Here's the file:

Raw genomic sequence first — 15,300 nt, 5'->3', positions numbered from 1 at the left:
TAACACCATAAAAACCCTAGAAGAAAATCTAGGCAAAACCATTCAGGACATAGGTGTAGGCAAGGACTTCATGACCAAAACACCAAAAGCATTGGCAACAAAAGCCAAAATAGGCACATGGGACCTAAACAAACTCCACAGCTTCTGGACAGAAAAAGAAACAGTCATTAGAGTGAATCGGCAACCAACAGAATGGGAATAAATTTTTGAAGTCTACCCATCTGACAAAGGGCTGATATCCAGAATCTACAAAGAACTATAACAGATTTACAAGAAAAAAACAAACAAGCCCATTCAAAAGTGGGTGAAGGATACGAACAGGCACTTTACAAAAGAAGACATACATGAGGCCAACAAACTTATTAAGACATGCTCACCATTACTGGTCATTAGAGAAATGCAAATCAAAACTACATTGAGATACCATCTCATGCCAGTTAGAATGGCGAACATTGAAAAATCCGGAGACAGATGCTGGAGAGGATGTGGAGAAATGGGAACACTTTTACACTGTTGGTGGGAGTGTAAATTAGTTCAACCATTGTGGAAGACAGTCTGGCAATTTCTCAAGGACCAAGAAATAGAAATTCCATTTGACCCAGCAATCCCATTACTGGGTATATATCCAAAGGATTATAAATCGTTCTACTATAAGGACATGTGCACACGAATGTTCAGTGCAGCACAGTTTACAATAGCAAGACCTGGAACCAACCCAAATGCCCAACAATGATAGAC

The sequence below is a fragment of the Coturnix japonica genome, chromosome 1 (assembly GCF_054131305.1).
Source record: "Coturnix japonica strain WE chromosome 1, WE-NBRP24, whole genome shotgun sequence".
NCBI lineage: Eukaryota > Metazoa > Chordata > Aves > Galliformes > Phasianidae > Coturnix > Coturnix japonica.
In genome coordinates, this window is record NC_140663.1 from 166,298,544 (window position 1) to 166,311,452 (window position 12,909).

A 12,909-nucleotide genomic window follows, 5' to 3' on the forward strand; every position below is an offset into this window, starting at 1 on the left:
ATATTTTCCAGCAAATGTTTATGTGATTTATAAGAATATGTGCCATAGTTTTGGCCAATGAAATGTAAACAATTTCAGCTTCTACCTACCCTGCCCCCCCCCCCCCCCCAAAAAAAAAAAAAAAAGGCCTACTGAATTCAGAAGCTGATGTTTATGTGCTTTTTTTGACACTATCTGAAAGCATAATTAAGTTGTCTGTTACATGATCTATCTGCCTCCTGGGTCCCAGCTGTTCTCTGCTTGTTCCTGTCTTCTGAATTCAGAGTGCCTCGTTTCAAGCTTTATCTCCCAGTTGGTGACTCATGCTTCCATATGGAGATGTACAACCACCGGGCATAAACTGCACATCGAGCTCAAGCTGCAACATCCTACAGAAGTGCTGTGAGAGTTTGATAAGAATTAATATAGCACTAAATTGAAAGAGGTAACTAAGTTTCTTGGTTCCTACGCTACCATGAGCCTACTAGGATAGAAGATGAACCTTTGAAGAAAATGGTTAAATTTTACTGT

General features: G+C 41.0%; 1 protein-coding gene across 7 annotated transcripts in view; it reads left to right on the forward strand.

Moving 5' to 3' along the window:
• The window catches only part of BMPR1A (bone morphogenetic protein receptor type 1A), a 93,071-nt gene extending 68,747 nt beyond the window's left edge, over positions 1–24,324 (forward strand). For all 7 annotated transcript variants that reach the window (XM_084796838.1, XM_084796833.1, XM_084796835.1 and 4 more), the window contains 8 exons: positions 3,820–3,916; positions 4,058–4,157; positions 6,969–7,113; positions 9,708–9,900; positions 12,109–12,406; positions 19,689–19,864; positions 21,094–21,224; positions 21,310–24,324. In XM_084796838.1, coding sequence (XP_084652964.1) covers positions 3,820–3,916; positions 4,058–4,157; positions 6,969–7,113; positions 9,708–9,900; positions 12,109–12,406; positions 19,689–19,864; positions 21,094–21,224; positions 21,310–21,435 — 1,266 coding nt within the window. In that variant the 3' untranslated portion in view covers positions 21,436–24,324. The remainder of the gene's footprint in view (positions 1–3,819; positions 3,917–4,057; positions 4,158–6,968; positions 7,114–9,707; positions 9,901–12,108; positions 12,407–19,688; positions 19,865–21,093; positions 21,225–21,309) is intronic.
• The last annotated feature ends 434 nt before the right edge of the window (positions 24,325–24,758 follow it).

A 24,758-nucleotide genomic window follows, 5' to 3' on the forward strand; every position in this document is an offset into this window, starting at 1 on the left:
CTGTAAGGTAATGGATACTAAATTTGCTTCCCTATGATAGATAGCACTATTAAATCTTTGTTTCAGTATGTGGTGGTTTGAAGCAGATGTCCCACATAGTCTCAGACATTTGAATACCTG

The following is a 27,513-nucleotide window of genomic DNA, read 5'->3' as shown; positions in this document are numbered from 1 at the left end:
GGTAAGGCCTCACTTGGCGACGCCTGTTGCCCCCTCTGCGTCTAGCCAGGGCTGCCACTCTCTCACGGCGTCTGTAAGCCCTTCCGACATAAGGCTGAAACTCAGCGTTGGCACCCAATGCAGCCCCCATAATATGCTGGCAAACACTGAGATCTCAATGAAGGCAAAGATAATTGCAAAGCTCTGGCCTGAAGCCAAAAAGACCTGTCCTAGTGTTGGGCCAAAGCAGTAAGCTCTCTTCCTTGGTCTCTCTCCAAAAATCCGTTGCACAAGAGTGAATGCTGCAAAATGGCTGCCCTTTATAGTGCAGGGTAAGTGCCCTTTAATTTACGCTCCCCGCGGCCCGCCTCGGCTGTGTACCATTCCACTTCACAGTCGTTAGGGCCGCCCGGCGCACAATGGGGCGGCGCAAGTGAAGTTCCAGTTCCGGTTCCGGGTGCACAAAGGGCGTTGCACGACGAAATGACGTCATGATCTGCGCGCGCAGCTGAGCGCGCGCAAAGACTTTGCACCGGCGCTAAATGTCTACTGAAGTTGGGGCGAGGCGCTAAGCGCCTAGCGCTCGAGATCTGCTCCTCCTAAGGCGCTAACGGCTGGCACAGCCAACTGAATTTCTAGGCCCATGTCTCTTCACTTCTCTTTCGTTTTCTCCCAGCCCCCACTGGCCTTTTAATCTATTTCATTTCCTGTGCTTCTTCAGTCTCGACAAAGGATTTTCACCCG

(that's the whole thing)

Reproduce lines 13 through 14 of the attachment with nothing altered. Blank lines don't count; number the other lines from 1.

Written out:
A 24,758-nucleotide genomic window follows, 5' to 3' on the forward strand; every position in this document is an offset into this window, starting at 1 on the left:
CTGTAAGGTAATGGATACTAAATTTGCTTCCCTATGATAGATAGCACTATTAAATCTTTGTTTCAGTATGTGGTGGTTTGAAGCAGATGTCCCACATAGTCTCAGACATTTGAATACCTG